'Depending on what was in your compost mix, be cautious of how much compost you use. Excessive amounts of compost or coffee grounds can lead to foliage burn and nutrient toxicity. 

'Just like with store-bought fertilizer, a little goes a long way. Compost is filled with rich, organic matter and naturally retains water, so not only will you want to be mindful of how much you mix in your potting soil, but you will also want to be mindful of how often you water your plant potted in it.

'If you are keen on adding compost to your potting soil for the nutrients, consider also adding coarse sand or perlite to the potting mix to help decrease the risk of overwatering.'

If you do not compost at home, you can create a liquid fertilizer with your used coffee grounds instead. 

'The key to using used coffee grounds as a liquid fertilizer is dilution,' explains Erin. 'Too much of a good thing is possible, particularly for plants potted in containers. We recommend using about a teaspoon of coffee grounds per gallon of water.

'Let the coffee grounds and water mixture steep for a few nights, stirring occasionally, then strain the liquid through a cheesecloth. The remaining liquid can be used to water, and gently fertilize, your houseplants.'

2. Banana peels

'Banana peel contains potassium, which is an essential nutrient in all fertilizers,' says Erin.

Peels also contain small amounts of magnesium, nitrogen and phosphorus, making them ideal as a homemade natural houseplant fertilizer.

And using them is super-easy: simply lay the peel over the soil, or cut it up and mix it in.

3. Eggshells

Calcium is an essential nutrient for plants, and eggshells are a great natural source.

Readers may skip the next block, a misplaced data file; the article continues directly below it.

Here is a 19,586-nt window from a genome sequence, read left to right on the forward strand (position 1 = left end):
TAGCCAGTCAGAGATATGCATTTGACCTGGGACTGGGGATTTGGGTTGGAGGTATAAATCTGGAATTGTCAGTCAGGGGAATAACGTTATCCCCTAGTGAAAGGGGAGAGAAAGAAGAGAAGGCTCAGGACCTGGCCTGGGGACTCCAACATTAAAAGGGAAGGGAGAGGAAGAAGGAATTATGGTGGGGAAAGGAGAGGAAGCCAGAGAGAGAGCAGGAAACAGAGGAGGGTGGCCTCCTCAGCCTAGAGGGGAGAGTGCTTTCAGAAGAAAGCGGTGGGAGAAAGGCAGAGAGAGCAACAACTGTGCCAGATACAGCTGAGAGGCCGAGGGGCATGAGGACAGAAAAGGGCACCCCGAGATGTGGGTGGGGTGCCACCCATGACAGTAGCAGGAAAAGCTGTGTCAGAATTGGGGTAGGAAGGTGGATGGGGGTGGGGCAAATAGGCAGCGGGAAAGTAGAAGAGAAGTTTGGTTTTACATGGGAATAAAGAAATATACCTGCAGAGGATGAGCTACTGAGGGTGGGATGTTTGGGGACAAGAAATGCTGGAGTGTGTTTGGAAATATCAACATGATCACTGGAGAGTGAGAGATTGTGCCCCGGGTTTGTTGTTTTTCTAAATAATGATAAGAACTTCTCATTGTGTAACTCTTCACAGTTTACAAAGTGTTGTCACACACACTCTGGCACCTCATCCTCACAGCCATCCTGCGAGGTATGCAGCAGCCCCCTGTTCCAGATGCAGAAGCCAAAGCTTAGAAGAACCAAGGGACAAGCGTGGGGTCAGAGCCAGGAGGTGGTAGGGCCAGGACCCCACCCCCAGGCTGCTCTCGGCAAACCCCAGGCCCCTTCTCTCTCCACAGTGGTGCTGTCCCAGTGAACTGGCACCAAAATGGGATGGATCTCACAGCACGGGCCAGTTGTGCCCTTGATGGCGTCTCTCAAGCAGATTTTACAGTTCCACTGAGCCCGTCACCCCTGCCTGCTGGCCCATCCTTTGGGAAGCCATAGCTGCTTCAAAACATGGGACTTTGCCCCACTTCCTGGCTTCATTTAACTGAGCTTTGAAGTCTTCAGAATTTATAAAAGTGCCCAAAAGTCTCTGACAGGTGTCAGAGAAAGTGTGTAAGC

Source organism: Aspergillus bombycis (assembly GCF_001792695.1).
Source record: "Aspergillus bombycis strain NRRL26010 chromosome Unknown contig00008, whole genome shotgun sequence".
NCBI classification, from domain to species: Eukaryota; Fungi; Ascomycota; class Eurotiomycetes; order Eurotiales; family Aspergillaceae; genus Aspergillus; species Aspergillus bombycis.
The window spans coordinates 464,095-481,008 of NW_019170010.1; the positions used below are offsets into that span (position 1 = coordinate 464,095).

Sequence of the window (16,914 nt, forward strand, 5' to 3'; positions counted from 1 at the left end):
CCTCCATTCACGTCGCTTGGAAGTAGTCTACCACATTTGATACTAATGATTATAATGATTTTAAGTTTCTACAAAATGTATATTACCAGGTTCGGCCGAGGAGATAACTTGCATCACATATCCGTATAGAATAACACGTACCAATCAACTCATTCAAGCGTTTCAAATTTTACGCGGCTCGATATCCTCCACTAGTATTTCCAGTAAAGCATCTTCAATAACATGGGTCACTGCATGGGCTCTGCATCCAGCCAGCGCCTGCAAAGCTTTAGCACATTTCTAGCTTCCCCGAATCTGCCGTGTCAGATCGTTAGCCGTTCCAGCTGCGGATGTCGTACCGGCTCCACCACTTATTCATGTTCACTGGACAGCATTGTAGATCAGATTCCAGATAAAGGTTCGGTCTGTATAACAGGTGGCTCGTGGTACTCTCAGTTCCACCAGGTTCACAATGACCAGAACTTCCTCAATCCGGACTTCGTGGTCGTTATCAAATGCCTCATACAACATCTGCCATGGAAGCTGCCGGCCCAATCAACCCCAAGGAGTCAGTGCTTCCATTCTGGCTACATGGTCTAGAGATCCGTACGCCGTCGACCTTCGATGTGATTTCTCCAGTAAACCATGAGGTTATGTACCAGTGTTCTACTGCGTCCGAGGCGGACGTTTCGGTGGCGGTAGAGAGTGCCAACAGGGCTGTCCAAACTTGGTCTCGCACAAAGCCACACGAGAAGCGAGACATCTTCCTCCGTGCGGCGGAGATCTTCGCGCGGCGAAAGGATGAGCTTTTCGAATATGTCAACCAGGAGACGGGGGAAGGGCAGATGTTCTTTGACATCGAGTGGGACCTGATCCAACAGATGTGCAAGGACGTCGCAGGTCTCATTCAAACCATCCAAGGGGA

After giving your eggshells a good clean, simply crush them up and mix them into the soil for your potted plants.

Crushed shells can also be added to a jug of boiling water, steeped over night, and then added as a liquid natural fertilizer for your houseplants too.

If you've spent time reading up on the best houseplants for low light, how to treat mold on houseplant soil, and how to get rid of fungus gnats, this is another hack to add to your houseplant survival manual.

4. Green tea

Not only is green tea a healthy drink for humans, it's a nutrient-boost for your houseplants, too.

 Used green tea grounds and leaves are rich in tannic acid.  According to Happy DIY Home: 'This helps to lower the pH level of the soil. Rich in nutrients this natural fertilizer for houseplants suggestion ensures that your plants will become strong and healthy. Green tea is a great option for acid loving plants such as African violets and begonias.'

Simply brew the leaves, allow to cool down, and then pour onto the soil around your houseplants.

5. Epsom salts

Epsom salts contain a number of plant-nourishing nutrients, including magnesium and sulfate, which encourage healthy growth.

There's a number of easy ways to add use Epsom salts as a natural fertilizer for your houseplants.

'Water your plants once every two weeks during the growing seasons with a solution consisting of onne tablespoon of Epsom salt dissolved into one gallon of water,' suggests Happy DIY Home.

'Alternatively, you can mist the leaves of your plants with a mixture twice as concentrated.'

You can also mix a handful of Epsom salt granules into the soil when you're planting or repotting your houseplants.

houseplants on Scandi rattan sideboard by Ivyline

(Image credit: Ivyline)

What is the best homemade fertilizer for indoor plants?

Eggshells, coffee grounds, and banana peels all contain houseplant-boosting micronutrients and make great natural fertilizers for your houseplants.

Ruth Doherty is a lifestyle journalist based in London. An experienced freelance digital writer and editor, she is known for covering everything from travel and interiors to fashion and beauty. She regularly contributes to Livingetc, Ideal Home and Homes & Gardens, as well as titles like Prima and Red. Outside of work, her biggest loves are endless cups of tea, almond croissants, shopping for clothes she doesn’t need, and booking holidays she does.